Can chart formations tell you the future? Photo by Mario Tama, Getty Images.
With 2014 off to a bumpy start, it seems every chart-watcher has a theory about what the volatility means for future returns. The Dow is below its 200-day moving average, a sell signal. But wait, the VIX is high, so is it time to buy? The S&P 500 crashed through its “support,” another sell signal. Support now pivots to resistance, and technicians suggest rising back above it is a bullish sign to look for. (Of course, if you’re a very short-term investor, you might want to catch the ride up past that new resistance level, but we digress.) We’d understand if you have trouble following all of that—taken in concert, the universe of technical indicators seemingly recommends day trading your entire portfolio—a wee bit of bad advice for a long-term investor, in our view. Here’s the encouraging news: You don’t need to master candlestick charting or Fibonacci retracements. Chart patterns don’t determine stock returns. To assume they do assumes past performance dictates future returns. That statement is not mere legalese—stocks aren’t serially correlated, so it’s a fallacy to think today’s movement begets anything tomorrow. None of the technical charts circulating today tell us where stocks will be tomorrow, next week, next month or six months from now (or ever). Moreover, short-term swings are impossible to predict and time with certainty—volatility could very well continue, but for long-term growth investors, what matters more is stocks still appear well-positioned for a good year.
To see why charts lack power, consider a long-time favorite of many chartists: an index’s 200-day moving average. Many believe if an index’s current level has exceeded this average for a while, stocks will keep rising, but if they fall below, more downside is in store. The (broken) Dow fell below its 200-day average on Monday, and chartists are eyeing the S&P 500 to see if it does the same. But think about what this indicator implies, and you’ll likely find it doesn’t hold up. In happy times, it says rising stocks beget rising stocks. In a downturn, it says a sizable drop begets another drop. But that isn’t how markets work! Trends aren’t self-perpetuating—and markets are volatile. They can turn on a dime, for any or even no apparent reason. Were it otherwise, folks wouldn’t get fooled time and again.
The rug doesn’t get pulled out from under stocks simply because some arbitrary line gets crossed on a chart—there is no magic threshold at which a downturn automatically gets deeper. Sure, the S&P has crossed below its 200-day moving average during bear markets, but coincidence isn’t causality—this is just an interesting observation and something that largely goes without saying in a deep, long downturn. Not every cross has coincided with a bear market. Plenty were corrections! The S&P 500 crossed below its 200-day average during the corrections of 2010, 2011 and 2012—but the bull market continued. It also crossed below during the corrections of 1998, 2003 and 2006. More bull market followed.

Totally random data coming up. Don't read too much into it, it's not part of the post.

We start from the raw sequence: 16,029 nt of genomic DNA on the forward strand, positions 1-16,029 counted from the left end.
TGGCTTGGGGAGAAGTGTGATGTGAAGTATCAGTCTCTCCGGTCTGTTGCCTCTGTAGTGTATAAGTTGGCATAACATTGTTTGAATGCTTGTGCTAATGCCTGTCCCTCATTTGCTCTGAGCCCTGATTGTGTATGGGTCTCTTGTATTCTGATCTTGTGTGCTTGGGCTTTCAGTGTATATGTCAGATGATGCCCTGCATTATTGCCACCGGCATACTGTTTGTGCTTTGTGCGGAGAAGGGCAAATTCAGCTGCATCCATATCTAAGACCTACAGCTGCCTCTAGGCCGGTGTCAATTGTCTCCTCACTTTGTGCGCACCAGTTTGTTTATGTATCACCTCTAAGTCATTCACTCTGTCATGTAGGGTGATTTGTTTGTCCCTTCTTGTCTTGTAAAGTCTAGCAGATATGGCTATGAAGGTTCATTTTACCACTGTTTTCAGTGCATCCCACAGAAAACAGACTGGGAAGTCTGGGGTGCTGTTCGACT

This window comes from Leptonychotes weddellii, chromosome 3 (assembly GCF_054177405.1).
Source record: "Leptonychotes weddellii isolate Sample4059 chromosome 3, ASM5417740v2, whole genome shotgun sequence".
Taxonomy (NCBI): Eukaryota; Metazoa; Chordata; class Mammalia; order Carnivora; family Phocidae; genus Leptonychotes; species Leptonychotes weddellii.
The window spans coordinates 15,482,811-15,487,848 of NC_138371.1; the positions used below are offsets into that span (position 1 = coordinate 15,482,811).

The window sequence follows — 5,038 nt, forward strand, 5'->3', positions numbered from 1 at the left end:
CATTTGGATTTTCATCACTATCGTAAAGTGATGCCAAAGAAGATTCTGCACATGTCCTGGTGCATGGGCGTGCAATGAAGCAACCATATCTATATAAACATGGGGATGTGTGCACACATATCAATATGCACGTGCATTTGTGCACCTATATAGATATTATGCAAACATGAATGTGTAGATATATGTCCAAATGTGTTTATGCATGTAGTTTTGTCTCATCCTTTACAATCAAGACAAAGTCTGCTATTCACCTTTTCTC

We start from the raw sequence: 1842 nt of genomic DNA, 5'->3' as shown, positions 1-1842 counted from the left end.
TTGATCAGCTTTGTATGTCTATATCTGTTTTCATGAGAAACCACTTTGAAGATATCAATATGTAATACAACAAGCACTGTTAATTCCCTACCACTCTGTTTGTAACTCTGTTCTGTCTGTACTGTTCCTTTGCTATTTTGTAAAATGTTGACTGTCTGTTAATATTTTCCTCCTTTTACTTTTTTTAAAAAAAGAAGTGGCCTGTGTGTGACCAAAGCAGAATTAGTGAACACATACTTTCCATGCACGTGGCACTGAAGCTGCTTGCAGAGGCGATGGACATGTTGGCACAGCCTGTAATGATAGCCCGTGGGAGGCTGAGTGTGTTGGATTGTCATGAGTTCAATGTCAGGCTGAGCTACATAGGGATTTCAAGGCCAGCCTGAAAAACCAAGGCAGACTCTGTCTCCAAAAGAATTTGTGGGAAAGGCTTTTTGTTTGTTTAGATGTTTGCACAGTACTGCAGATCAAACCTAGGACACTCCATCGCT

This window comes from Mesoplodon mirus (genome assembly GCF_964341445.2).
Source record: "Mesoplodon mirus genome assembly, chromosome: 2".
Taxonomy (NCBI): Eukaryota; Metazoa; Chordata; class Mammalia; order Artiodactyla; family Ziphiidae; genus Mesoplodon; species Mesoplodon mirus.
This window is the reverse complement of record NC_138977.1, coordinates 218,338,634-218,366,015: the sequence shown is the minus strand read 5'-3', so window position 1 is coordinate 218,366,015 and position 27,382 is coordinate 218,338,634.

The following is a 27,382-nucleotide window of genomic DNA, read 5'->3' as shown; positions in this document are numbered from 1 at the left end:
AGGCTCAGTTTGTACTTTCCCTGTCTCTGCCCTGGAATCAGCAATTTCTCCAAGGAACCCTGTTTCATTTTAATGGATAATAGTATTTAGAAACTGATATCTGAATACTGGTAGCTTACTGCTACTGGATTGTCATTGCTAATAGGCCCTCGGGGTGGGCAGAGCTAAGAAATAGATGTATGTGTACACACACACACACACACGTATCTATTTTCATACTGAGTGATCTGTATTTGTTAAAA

Many instances are false reads—plain old volatility! The S&P crossed below the 200-day average in October 1992—six months after a correction—and dipped below in 1996. Yet the 1990s bull raged on! It also spent time below the magic line in October 1985 and September 1986—smack in the middle of the 1980s bull. The S&P was below its 200-day moving average at many points during the 1974-1980 bull—yet stocks achieved a 126% return.i If an investor jumped out of stocks during any of these false reads, they could have left significant returns on the table—after all, the indicator doesn’t tell you when to get back in! Stocks can stay below their 200-day average after the upswing begins. (Exhibit 1)
Exhibit 1: S&P 500 Price Level Since 1928 (Logarithmic Scale)
Source: FactSet, as of 02/04/2014. Dataset from 1/3/1928 – 2/4/2014. Yellow line shows when the S&P 500 Price Index was below its 200-day moving average.
If the S&P crosses below its 200-day average this time around, what does it tell you? Nothing! It might be a blip. Maybe it turns into a correction. But breaking this arbitrary “threshold” doesn’t automatically mean more downside is ahead. It simply means stocks are down a bit NOW. That doesn’t affect markets’ direction—forward-looking economic, political and sentiment drivers do.
The past doesn’t determine the future: Past returns don’t determine future returns, and past volatility doesn’t determine future volatility. Where stocks go tomorrow has nothing to do with what they did yesterday. Volatility could very well continue in the near term, but not because stocks slid last month—just because markets are volatile.
Bumps and jumps are normal, and they’re impossible to predict—volatility is driven by emotions, and emotions swing from one day to the next. As Ben Graham said, in the short term, markets are voting machines. But in the long term, they’re weighing machines, and markets have plenty of positives to weigh over time. The global economy, overall and on average, continues performing better than many expect. Leading Economic Indexes are high and rising, suggesting the current global expansion has plenty of fuel. Competitive developed countries like the US and UK have gridlocked governments, lowering the likelihood of radical change that could spook markets, and free market reforms continue throughout the developing world. And of the extant risks, most are widely discussed, and the less-appreciated negatives aren’t big or likely enough to upend all the positives at work. This is a great backdrop for stocks. With sentiment still skeptical, few realize just how strong the world is. So while stocks might hop around in the near term, over time, they have plenty of reasons to keep rising for the foreseeable future.
i S&P 500 Price level return from 10/03/1974 – 11/27/1980. Source: FactSet, as of 12/2/2013.